Esports Championship Series, a professional league just formed by Twitch and competitive-gaming platform startup FaceIt, is offering teams an ownership stake, the first such video-game league to do so, say its founders. “ECS – Counter-Strike,” offers a prize pool of $3.5 million for players competing in Valve’s “Counter-Strike: Global Offensive” first-person shooter game. The new league enters a crowded field that currently includes Activision Blizzard’s Major League Gaming and Electronic Sports League (ESL).
Variety points out that ECS will also soon compete with Turner Broadcasting and WME/IMG’s joint venture ELeague, which will launch in May with a 10-week televised “Counter-Strike” tournament.” The ECS, which is made up of 10 teams from North America and 10 from Europe, will present the Esports Championship Series exclusively on Twitch; every match will stream on FaceIt’s Twitch channel.
Research firm Newzoo states that, between July and December 2015, eSports accounted for 21 percent of all hours watched (for an average of 79 million hours per month) on the Amazon-owned Twitch. In total, Twitch’s audience of over 100 million viewers “watch and talk about video games broadcast by more than 1.7 million gamers.”
The decision to give an ownership stake to players and teams, said Twitch director of eSports strategy Stuart Sawnotes is that, “a major part of Twitch’s success is built around our relationship with the eSports community, from the players and organizations who have made it a leading form of entertainment, to our own staff with deep roots in the scene.”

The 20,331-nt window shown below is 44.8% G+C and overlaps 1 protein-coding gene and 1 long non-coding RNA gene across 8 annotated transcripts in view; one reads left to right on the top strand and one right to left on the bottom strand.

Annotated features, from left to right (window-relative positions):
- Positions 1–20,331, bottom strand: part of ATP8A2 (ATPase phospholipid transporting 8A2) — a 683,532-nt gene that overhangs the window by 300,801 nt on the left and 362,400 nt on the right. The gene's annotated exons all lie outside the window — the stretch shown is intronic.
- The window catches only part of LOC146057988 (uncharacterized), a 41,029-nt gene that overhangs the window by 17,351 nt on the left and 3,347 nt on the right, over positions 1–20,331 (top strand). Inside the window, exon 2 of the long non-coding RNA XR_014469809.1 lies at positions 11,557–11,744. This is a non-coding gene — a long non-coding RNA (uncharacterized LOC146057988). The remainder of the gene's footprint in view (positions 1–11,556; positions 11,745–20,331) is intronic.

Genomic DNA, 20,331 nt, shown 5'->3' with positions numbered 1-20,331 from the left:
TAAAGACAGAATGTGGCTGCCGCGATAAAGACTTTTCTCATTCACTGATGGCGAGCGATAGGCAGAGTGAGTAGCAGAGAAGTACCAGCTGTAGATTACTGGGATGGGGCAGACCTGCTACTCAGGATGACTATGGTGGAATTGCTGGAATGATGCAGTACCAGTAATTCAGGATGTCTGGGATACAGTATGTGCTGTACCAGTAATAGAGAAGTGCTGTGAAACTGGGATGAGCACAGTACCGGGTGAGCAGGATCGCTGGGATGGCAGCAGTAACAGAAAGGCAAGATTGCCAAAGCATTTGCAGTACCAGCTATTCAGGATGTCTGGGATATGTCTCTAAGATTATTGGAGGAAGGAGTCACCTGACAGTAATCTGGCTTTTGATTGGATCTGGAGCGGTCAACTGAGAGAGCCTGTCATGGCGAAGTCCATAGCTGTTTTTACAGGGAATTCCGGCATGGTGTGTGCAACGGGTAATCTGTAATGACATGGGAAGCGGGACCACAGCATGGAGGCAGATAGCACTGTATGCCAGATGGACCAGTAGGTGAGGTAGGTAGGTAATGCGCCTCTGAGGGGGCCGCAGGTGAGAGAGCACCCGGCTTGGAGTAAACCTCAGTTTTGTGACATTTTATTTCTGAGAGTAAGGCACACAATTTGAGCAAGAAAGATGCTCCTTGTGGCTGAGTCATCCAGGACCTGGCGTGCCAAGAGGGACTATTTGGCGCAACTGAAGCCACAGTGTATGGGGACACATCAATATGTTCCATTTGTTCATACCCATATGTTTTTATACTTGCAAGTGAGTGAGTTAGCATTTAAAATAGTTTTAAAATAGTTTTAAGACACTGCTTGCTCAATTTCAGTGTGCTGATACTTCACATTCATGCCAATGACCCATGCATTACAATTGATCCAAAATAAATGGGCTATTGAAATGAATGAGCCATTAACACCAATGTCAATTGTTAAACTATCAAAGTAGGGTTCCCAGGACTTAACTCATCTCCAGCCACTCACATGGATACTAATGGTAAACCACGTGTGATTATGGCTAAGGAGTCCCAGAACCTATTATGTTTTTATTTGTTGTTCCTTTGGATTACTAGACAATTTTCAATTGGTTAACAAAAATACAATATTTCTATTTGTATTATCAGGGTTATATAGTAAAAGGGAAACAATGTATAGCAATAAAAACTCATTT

“We’ve listened to what the teams and players are looking for, which is to have a bigger voice in the movement,” he added.
FaceIt co-founder Michele Attisani said that, “players and teams are the heart of the eSports community and deserve the opportunity to reap the rewards of their hard work and dedication to grow esports into a mainstream phenomenon.”
To that end, Twitch and FaceIt are paying for their “travel, accommodations, on-site concierge services, lounges, parties and other amenities.” Teams and players will also have seats on the league’s governing committee, “to help decide and enforce key aspects of the league, including regulatory framework, integrity, players’ welfare, holidays and best practices to ensure synergy among the league and its participants.”
All parties worked together to set-up a “strict code of conduct” for “player treatment and payments.”
Based in the U.K. and founded in 2012, FaceIt has about 4 million users “logging in a total of over 6 million online game sessions per month.” The company recently raised $15 million from Anthos Capital, Index Ventures and United Ventures.